Readers, rejoice! On my return from vacation, I was greeted with boxes and boxes of great new books. Here are just a few of the non-fiction titles hitting the shelves this week.
"The Culture of Fear," by Barry Glassner. Anyone who wants to be reminded why they need an active "baloney detector" while reading the news ought to read this. Glassner takes everyone to task: reporters who deliberately slant their articles, police officers who allow half-completed investigations to be written up, editors who allow the sensationalized bits of stories to appear on the front page but relegate the facts to page 17, and readers who allow themselves to be misled by statistics. The focus is on falsely inflated anxiety: Everything from breast cancer scares to the rise in the number of killers under 12 comes under scrutiny. Excellent reading.
"Why Paint Cats," by Burton Silver and Heather Busch. From the creators of "Why Cats Paint" comes another beautifully realized joke. (Sorry, but it is.) This book of photos shows the "origins" of cat-painting (painting on a cat, not a painting of a cat) in the fictional African country of Ayuba, where cat-painters take as long as two days to complete a cat. If you live in San Francisco, the authors say, it takes just two hours at a pet salon. The photos of painted cats are remarkable demonstrations of photo-shopping skill: My favorite is the photo of black cats at dusk, "painted" with glow-in-the-dark fish.
"Predicting New Words," by Allan Metcalf. Do you enjoy playing with words, perhaps making up your own from time to time? You might find this book, a history of deliberately coined and accidental words, as fascinating as I did. Metcalf explores the written and unwritten rules that govern widespread acceptance of new words, and explains why "rawp" has failed where "scofflaw" has succeeded.
"Schools That Do Too Much," by Etta Kralovec. The author of "The End of Homework" is back, this time with thoughtful critiques of the way America's schools are structured. Concerned with both time and money, Kralovec highlights ways that each are being squandered in traditionally structured schools, and offers suggestions from tweaking school schedules to ways to refocus schools on the task of basic education.
"Glass: A World History," by Alan MacFarlane and Gerry Martin. Throughout time, many civilizations have discovered the art of glassmaking. Some later discarded the practice, while others capitalized on glass's versatility by using it for everything from dishes and windows to jewelry and science equipment. This history examines glass' contributions to our world, and what its absence would mean to art, science, medicine and more.
"The Shaman's Coat," by Anna Reid. A history of the native peoples of Siberia that includes the Tuvans (remember the Tuvan throat singers who performed in Juneau last year?), Chukchi and Buryat, to name a few. Reid draws on her own travels as well as native folklore, KGB reports and interviews with natives from all walks of life as she explores 400 years of their history and culture, including life in Siberia since the "fall" of communism and the native peoples' struggle for autonomy.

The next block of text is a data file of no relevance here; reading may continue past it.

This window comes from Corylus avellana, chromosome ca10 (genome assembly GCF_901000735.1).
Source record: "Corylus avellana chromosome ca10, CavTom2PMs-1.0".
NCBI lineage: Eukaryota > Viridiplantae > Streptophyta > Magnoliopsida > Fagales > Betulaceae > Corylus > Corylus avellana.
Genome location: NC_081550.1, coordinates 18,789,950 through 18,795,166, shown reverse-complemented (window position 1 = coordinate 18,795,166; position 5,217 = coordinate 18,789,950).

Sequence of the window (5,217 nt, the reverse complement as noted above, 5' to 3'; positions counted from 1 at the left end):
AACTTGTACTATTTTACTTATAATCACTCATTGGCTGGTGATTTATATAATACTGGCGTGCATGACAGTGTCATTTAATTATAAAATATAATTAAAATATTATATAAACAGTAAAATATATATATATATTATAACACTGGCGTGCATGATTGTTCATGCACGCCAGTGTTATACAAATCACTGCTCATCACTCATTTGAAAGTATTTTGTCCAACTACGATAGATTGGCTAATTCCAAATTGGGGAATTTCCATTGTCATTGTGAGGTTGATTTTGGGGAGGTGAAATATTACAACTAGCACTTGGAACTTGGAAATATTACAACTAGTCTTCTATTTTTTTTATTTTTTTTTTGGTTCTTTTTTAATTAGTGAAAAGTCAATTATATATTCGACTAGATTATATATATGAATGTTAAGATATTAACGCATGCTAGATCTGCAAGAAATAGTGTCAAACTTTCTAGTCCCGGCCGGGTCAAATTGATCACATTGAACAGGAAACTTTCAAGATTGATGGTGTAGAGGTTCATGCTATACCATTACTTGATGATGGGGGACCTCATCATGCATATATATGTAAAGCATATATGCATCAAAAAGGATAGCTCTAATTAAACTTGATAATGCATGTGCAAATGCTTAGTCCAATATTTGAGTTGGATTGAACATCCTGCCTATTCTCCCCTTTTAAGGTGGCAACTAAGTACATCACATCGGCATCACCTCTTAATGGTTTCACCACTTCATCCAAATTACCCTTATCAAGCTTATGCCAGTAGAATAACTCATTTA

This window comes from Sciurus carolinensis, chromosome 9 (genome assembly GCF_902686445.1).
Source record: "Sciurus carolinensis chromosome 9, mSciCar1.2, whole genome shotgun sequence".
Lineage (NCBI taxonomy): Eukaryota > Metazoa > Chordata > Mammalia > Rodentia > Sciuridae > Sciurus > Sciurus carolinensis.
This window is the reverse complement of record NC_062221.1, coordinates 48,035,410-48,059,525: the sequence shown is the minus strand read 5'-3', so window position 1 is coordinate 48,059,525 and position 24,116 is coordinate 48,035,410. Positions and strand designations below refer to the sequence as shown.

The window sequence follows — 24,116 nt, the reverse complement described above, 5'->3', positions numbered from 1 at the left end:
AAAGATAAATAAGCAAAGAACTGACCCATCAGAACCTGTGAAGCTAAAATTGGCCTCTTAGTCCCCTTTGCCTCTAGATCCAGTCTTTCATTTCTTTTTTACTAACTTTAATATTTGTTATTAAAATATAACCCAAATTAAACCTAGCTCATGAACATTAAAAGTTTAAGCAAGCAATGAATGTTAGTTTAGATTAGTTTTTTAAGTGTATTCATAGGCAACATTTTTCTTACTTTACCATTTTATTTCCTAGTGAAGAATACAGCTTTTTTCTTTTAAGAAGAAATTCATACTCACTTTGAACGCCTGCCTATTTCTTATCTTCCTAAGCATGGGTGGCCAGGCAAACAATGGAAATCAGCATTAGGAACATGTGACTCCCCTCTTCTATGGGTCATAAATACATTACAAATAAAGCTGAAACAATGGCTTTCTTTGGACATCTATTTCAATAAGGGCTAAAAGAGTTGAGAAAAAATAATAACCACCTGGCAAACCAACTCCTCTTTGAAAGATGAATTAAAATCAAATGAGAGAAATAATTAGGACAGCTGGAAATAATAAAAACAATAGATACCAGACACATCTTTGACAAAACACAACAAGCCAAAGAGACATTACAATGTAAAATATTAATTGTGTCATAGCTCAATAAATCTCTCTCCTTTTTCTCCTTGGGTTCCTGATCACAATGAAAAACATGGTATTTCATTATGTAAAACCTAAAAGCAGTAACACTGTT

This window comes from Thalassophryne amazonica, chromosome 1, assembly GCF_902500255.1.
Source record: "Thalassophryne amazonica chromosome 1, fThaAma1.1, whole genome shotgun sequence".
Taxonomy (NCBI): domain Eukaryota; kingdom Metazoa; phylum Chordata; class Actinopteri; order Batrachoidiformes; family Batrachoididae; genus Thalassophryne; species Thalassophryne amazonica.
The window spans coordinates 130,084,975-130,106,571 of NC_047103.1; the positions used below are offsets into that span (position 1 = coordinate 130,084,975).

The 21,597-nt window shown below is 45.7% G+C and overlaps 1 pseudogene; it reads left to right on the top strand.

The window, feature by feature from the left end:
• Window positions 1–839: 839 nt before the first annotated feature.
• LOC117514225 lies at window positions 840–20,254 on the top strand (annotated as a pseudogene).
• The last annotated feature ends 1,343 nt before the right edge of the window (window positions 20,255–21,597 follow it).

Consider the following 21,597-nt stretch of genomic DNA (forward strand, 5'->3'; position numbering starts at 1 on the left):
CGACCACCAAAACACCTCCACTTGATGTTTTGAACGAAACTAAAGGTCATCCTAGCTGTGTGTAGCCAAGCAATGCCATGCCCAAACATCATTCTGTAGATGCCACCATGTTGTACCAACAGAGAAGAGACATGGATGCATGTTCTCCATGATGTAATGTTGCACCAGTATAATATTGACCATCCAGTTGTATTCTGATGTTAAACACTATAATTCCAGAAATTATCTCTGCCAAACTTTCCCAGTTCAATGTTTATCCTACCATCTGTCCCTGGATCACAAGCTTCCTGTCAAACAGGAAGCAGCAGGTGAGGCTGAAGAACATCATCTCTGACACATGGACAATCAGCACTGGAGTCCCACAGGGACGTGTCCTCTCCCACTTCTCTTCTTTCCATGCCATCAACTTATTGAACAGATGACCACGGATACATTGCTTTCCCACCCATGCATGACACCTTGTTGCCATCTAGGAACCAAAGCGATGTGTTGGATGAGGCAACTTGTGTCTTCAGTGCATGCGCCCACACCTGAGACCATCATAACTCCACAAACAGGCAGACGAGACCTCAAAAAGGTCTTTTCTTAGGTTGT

"Strength Training Anatomy," by Frederic Delavier. Not just anatomy, and more than a strength training manual, this is a fascinating look at how (and where) our muscles are. There are both free-weight and machine exercises for each muscle, and the accompanying text details the recommended exercise. Organized by body part and muscle, this book's anatomical drawings make very clear what muscle or muscles are being worked.
"The Scholarship Scouting Report," by Ben Kaplan. OK, it may be a little too late for the graduating seniors this year, but juniors, keep this one in mind. Kaplan won nearly $90,000 in scholarships when he decided he wanted to go to Harvard, and here he presents the top 35 scholarships with proven track records and substantial amounts of funding to give out, and which benefit a wide range of students. The criteria for each scholarship are listed along with winning presentations and hints and tips for your own applications. For a truly winning combination, pair this with "How to Go to College Almost for Free," also by Kaplan.
"Dressing the Man," by Alan Flusser. This is a fascinating book, not only for men interested in dressing well in the European style, but for anyone intrigued by costume history. The author gives lessons in choosing colors, knowing how clothing should fit and what to layer over what, as well as a brief history of mens' clothing. Even if you don't make a study of men's fashions, the many photos of famous men and the reproductions of old advertisements make this a fun book to browse.
If you'd like to place a hold on any of these titles, call the Juneau Public Library at 586-5249. If you have Internet access, your library card and a PIN, you may place your own holds by going to our Web site (www.juneau.lib.ak.us/library) and looking at our catalog. The "In the Stacks" column is now archived. Go to the Juneau Public Libraries' Web site and look for "In the Stacks."
Kids, come on in to any public library and sign up for this year's summer reading program, "Laugh It Up at the Library." Earn silly prizes reading (or being read to) for at least 15 minutes a day. Story- and toddler-times start up again this Monday (check with us for times and locations), and, if you are reading chapter books on your own, sign up for one of our Chapter Book Clubs that are starting up in July.
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